Super-typhoon ‘Mangkhut’ devastated Hong Kong in 2018, flooding the city, uprooting trees and damaging buildings. The coral reef of Hoi Ha Wan Marine Park also fell victim to the typhoon. It was home to more than 60 species of coral and 120 species of coral fish.
Architects from the Robotic Fabrication Lab and marine scientists at the University of Hong Kong worked together to speed up regeneration by creating artificial ‘kick-starter’ reefs using 3D printing.
Growth rates for hard coral range between 0.3 to 2 centimetres per year and can take up to 10,000 years to form: the Great Barrier reef is earth’s largest living structure and its last formation since the Ice Age dates back 8,000 years.
Coral Reefs are “Rainforests of the Seas”
Coral reefs occupy only 0.1 per cent of the ocean, yet they sustain life by supporting one of the most diverse ecosystems on our planet.
Corals are a host for algae, and this symbiotic relationship provides food and shelter for 25 per cent of all marine life. The reefs also serve as nurseries for juvenile fish. The gravity of the destruction of coral reefs cannot be underestimated. Scientists are still discovering new species every year. The biodiversity is key to sourcing new compounds for medicines. It supports our fishing industries as well as tourism. Coral reef structures also protect our coastline from 97 per cent of the energy from waves and storms.
Marine scientists have been fighting against its decline for decades. Higher water temperatures as a result of climate change, overfishing and destructive fishing practices, and pollution, have devastated our reefs faster than they can regenerate.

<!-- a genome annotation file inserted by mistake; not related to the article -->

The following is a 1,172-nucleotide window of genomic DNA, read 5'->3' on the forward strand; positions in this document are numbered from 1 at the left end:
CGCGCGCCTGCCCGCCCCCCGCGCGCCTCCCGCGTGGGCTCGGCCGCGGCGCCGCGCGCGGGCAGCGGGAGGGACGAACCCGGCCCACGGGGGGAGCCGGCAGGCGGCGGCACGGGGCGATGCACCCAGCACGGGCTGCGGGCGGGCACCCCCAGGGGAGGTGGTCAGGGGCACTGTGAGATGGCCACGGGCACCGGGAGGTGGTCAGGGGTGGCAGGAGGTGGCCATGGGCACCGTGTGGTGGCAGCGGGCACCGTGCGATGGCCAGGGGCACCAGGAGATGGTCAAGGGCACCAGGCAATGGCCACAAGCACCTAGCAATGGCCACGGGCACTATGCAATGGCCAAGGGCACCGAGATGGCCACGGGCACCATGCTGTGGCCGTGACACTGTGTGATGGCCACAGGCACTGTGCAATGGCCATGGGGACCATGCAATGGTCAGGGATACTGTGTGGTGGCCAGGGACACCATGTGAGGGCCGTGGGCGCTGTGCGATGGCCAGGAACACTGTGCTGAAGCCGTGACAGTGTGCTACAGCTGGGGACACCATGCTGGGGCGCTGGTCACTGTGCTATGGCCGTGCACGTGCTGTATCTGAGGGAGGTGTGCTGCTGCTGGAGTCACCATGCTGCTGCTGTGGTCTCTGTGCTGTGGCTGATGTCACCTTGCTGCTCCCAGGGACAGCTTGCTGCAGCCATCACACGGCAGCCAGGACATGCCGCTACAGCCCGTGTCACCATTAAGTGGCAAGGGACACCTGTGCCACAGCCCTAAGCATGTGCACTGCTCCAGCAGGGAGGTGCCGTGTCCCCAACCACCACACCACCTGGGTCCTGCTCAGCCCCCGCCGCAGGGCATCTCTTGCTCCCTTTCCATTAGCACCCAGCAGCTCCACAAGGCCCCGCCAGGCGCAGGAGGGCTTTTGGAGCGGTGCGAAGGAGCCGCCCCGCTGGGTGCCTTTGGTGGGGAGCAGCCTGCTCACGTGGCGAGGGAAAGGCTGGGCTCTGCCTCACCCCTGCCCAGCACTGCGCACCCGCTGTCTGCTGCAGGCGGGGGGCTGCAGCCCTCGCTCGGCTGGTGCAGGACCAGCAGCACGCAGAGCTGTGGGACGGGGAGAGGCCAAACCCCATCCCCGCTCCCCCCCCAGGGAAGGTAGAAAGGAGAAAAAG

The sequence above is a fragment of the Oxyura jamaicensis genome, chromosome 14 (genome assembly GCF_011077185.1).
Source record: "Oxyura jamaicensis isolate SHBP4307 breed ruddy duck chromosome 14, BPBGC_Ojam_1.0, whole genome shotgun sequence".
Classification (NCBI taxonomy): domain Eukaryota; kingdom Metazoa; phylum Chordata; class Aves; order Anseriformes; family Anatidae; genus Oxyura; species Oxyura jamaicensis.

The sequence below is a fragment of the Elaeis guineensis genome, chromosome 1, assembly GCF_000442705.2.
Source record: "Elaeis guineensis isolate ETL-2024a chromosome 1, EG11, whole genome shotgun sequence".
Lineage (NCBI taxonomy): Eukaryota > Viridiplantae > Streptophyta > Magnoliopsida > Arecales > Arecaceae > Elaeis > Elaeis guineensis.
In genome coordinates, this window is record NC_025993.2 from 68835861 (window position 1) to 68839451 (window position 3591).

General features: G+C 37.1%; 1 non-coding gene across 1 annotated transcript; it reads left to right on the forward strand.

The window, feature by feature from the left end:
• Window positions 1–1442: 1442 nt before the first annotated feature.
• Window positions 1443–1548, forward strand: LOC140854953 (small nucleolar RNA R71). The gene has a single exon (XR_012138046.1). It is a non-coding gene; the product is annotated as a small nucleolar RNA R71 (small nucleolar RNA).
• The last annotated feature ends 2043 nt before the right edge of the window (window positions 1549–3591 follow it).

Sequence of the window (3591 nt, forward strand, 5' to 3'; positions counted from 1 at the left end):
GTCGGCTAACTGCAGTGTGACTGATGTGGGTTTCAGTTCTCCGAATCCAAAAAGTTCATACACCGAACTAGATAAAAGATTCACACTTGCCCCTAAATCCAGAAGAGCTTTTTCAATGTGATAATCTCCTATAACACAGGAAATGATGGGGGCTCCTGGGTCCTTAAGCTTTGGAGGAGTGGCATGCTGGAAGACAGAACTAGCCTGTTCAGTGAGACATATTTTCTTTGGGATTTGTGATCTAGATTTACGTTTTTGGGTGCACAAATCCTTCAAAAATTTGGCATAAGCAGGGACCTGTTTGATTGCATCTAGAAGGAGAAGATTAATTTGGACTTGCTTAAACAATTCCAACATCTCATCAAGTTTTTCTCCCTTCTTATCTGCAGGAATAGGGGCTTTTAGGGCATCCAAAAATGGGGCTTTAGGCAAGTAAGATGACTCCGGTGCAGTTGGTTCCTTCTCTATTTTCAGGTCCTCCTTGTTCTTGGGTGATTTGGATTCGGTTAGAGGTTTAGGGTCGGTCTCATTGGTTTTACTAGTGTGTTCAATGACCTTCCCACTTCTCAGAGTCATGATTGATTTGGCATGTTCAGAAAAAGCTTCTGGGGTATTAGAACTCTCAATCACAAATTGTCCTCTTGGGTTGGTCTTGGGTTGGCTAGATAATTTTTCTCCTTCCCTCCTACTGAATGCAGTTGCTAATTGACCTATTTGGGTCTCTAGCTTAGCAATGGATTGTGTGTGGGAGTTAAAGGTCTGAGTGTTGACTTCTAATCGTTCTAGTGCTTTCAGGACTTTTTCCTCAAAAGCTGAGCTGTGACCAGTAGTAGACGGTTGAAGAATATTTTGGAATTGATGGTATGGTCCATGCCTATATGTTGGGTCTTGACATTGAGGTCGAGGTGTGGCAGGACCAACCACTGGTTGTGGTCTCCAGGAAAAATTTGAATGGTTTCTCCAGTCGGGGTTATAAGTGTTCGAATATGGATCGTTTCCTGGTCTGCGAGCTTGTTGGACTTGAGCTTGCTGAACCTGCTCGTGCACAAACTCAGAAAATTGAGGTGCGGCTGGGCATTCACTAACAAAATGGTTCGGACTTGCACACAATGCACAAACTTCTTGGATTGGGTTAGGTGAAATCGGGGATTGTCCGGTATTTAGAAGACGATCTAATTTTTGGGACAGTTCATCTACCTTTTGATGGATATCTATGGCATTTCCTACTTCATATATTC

Heat-stress due to rising temperatures has accelerated coral bleaching. Severe mass bleaching which tended to occur every 27 years has accelerated to every 6 years since the 1980s. Between 2014 and 2017, 75 per cent of the Earth’s tropical reefs were affected, 30 per cent were killed.
How do 3D-Printed Reef Tiles Work?
Artificial terracotta ‘reef tiles’ replicate the intricate patterns of corals and acts as a support base for coral larvae to grow on. It is much harder to kick-start growth of new coral when the seabed has been flattened and there is nothing for free-swimming coral fragments to anchor themselves to.
More traditional methods of restoring coral reefs have included farming coral either in tanks or in the ocean and transplanting them.
Three sites spanning a total of 40 square meters within the marine park have been covered with 128 fabricated tiles. The tiles have also been seeded with three native coral species with different growth forms to recreate a diverse habitat. Perforations in the tiles allow coral fragments to be seeded. Hong Kong’s waters have a lot of sedimentation, the holes also ensure that sediment doesn’t deposit on the surface and suffocate the corals.
The clay hexagon-shaped tiles are biodegradable and will naturally degrade as coral grows over it. Once it settles and matures, they hope coral colonies will expand naturally by spawning or division of polyps. Research from the University of Delaware demonstrated that 3D-printed coral models do not affect coral larvae settling on it or fish making it their habitat.
Researchers will monitor their growth and success over the next one and a half years. They plan to adapt and expand their efforts for coral reef restoration to other areas in the region.